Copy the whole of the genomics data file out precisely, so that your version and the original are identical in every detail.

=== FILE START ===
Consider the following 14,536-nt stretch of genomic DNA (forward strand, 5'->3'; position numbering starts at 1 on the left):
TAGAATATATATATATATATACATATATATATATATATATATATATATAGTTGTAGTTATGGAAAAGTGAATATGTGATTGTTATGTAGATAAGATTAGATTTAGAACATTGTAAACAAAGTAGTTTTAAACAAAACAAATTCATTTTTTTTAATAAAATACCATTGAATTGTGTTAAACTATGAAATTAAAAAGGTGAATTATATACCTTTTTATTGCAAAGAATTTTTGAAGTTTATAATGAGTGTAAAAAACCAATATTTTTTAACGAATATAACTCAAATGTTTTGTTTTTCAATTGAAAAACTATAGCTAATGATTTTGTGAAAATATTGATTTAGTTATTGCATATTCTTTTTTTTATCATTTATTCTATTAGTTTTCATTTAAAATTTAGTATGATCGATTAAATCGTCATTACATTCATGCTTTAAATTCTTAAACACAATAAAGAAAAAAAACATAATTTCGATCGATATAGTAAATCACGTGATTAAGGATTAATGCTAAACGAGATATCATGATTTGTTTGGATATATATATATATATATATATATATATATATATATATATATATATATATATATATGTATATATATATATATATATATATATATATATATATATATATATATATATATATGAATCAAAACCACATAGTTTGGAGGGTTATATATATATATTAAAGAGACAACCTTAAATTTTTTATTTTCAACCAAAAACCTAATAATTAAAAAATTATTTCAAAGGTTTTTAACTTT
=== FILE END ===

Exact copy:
Consider the following 14,536-nt stretch of genomic DNA (forward strand, 5'->3'; position numbering starts at 1 on the left):
TAGAATATATATATATATATACATATATATATATATATATATATATATAGTTGTAGTTATGGAAAAGTGAATATGTGATTGTTATGTAGATAAGATTAGATTTAGAACATTGTAAACAAAGTAGTTTTAAACAAAACAAATTCATTTTTTTTAATAAAATACCATTGAATTGTGTTAAACTATGAAATTAAAAAGGTGAATTATATACCTTTTTATTGCAAAGAATTTTTGAAGTTTATAATGAGTGTAAAAAACCAATATTTTTTAACGAATATAACTCAAATGTTTTGTTTTTCAATTGAAAAACTATAGCTAATGATTTTGTGAAAATATTGATTTAGTTATTGCATATTCTTTTTTTTATCATTTATTCTATTAGTTTTCATTTAAAATTTAGTATGATCGATTAAATCGTCATTACATTCATGCTTTAAATTCTTAAACACAATAAAGAAAAAAAACATAATTTCGATCGATATAGTAAATCACGTGATTAAGGATTAATGCTAAACGAGATATCATGATTTGTTTGGATATATATATATATATATATATATATATATATATATATATATATATATATATATATGTATATATATATATATATATATATATATATATATATATATATATATATATATATGAATCAAAACCACATAGTTTGGAGGGTTATATATATATATTAAAGAGACAACCTTAAATTTTTTATTTTCAACCAAAAACCTAATAATTAAAAAATTATTTCAAAGGTTTTTAACTTT